The Interactive Advertising Bureau (IAB) blasted Mozilla over its third party cookie blocking plans and said that the non-profit organization has an anti-business bent.
In a long, somewhat rambling blog post, IAB CEO Randall Rothenberg questioned whether Mozilla has lost its values about third party cookies. Mozilla has been in the front of the cookie debate and teamed with Stanford to create a clearinghouse to track the digital footprints used to track you.
Mozilla planned to launch cookie blocking technology in Firefox, backed off and then wanted input from advertising, media and ad tech companies.
The IAB now argues that Mozilla's plans are worse than before. According to the IAB:
A review of Mozilla’s latest scheme for blocking third party cookies shows it to be worse than its earlier proposals. While Mozilla executives say they are taking in criticism from multiple stakeholders, the company’s own statements and explanations indicate that Mozilla is making extreme value judgments with extraordinary impact on the digital supply chain, securing for itself a significant gatekeeper position in which it and its handpicked minions will be able to determine which voices gain distribution and which do not on the Internet.
The IAB argues that cookies are part of the advertising and media supply chain and that its clearinghouse plans will result in too many false positives on its block list.
However, the main crux is that Mozilla is anti-business and led by radicals. Here's a choice quote:
But at least as telling as the presence of anti-business radicals on Mozilla’s “cookie court” is who and what is absent. There are no publishers on it - the people whose livelihoods depend on the sale of digital advertising. There are no executives from ad networks - the companies that are almost solely responsible for helping small publishers earn any income. There are no executives from brand marketers, ad agencies, retailers, e-tailers, or ad technology companies - not a single representative from an ecosystem responsible for creating 5.1 million jobs in and contributing $530 billion annually to the U.S. economy.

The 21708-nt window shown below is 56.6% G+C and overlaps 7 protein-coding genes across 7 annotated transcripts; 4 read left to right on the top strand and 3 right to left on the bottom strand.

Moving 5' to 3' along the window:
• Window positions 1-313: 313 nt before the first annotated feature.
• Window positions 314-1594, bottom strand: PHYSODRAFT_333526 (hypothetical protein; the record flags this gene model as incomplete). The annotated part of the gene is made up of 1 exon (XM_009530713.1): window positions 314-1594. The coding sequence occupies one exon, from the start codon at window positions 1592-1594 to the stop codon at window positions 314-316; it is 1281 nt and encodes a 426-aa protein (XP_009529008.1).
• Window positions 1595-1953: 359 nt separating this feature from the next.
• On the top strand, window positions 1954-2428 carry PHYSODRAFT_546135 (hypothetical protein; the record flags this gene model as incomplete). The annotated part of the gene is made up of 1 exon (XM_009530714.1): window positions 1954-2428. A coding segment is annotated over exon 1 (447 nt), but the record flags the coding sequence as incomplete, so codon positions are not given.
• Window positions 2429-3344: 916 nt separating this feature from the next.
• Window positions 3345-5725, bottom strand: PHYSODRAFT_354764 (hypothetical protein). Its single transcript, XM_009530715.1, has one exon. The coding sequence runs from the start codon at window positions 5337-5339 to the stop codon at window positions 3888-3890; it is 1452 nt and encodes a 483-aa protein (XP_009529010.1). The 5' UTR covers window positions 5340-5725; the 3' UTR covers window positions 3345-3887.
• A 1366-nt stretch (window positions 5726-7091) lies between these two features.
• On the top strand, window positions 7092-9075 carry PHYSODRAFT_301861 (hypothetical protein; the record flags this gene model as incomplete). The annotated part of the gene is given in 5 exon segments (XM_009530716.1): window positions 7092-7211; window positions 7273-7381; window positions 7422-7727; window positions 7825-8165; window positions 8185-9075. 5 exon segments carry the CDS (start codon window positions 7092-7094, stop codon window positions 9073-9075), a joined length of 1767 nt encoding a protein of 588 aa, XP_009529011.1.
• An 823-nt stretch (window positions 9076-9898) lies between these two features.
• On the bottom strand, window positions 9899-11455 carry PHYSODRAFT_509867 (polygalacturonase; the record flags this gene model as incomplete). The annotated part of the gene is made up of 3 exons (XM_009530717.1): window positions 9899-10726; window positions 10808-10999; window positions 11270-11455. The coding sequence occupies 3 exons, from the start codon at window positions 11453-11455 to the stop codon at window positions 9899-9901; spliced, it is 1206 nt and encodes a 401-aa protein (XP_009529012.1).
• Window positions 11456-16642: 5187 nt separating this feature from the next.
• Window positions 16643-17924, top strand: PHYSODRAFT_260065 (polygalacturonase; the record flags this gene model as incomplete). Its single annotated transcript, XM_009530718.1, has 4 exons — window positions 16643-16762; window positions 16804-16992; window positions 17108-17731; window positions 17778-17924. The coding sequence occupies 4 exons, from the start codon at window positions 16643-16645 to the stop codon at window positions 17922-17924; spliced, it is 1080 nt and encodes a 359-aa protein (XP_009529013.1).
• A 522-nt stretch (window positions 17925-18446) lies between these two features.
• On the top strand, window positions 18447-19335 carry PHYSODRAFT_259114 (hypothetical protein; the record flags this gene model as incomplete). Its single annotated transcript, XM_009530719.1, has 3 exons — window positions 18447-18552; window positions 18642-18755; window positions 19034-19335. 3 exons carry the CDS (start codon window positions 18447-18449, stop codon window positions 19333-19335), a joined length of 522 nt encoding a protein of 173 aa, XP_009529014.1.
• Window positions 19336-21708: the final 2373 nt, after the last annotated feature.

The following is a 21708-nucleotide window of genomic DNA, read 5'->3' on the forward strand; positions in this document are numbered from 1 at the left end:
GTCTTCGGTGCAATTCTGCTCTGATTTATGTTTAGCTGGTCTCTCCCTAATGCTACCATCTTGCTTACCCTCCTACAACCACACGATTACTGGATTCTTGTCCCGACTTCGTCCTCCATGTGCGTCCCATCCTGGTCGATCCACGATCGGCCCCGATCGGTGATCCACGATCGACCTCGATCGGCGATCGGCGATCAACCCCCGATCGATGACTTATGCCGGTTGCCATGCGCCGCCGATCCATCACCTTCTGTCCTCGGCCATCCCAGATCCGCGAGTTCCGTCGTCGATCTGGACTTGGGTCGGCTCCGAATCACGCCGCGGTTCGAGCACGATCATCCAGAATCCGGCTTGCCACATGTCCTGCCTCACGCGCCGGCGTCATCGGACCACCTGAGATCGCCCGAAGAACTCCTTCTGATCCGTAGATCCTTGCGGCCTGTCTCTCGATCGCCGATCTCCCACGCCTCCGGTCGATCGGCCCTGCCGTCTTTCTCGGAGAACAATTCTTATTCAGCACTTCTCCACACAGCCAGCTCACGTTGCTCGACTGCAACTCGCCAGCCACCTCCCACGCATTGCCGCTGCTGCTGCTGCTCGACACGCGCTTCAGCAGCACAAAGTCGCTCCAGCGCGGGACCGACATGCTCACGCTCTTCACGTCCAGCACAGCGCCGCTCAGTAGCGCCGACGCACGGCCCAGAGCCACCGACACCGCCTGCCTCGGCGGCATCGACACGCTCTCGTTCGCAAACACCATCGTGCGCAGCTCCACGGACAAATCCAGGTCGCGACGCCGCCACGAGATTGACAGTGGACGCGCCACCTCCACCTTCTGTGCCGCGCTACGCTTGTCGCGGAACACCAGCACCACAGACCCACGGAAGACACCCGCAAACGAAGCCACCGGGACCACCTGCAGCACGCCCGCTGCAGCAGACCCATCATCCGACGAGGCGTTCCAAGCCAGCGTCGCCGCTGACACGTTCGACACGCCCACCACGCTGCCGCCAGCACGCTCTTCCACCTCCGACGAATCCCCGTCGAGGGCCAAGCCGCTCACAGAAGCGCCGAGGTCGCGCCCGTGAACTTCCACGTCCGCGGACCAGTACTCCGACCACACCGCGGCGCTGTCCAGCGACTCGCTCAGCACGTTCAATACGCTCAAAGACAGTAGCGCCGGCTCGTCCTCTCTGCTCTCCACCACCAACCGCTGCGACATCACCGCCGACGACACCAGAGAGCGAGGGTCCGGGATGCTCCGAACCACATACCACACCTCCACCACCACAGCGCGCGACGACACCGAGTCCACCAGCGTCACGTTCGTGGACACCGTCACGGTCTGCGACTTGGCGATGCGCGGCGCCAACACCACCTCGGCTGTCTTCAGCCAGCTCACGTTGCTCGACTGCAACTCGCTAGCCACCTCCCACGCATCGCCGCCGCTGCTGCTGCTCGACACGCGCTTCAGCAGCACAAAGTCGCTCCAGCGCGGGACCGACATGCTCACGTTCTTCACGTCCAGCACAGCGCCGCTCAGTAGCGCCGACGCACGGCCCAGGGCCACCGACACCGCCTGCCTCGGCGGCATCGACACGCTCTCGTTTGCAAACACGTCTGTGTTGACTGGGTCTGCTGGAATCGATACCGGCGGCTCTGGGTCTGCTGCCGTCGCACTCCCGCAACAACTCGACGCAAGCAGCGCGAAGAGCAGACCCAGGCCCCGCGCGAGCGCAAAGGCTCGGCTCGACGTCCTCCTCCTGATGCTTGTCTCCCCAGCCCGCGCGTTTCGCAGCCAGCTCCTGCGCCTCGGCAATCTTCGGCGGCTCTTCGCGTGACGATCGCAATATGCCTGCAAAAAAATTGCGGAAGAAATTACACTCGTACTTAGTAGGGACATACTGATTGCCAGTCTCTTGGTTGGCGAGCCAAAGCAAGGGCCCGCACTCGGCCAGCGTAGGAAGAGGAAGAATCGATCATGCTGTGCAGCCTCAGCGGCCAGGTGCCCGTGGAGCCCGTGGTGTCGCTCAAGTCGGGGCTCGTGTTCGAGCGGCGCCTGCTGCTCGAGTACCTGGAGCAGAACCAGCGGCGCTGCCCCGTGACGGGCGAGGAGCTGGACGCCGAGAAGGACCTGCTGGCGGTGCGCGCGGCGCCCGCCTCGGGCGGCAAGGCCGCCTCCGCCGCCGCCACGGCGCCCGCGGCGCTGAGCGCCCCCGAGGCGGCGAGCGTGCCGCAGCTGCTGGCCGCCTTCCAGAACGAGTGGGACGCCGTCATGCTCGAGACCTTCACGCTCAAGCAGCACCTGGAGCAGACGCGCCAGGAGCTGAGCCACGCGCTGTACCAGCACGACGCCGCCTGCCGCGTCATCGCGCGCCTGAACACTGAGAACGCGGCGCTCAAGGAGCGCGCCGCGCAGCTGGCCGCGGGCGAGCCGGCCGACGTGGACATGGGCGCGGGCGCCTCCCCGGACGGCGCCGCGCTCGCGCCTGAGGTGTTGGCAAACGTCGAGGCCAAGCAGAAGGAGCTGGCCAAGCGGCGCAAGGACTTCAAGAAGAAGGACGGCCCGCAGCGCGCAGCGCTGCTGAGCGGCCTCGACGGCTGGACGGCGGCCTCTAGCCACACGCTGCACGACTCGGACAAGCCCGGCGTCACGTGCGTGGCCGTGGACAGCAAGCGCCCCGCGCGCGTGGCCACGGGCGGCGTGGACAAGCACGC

Perhaps worse is the organization’s blindness to its own potential, as it evolves inside a cocoon spun by techno-libertarians and academic elites who believe in liberty and freedom for all, as long as they get to decide the definitions of liberty and freedom. By dealing exclusively with the issue of controls around cookies, Mozilla is missing a great opportunity to talk about the options for identity management and safety in a larger scope. A solution that empowers consumer choice in both the mobile OS and desktop browser spaces would bring significantly more value to all involved parties, and allow Mozilla to promote thought leadership with its nascent Mobile OS.
The IAB could have a few good points, but Rothenberg's long post comes off as a diatribe that's unlikely to spur a whole lot of dialogue. Rothenberg's point that not all cookies are bad is well taken, but his diatribe is unlikely to elevate the conversation around privacy, cookies and commerce.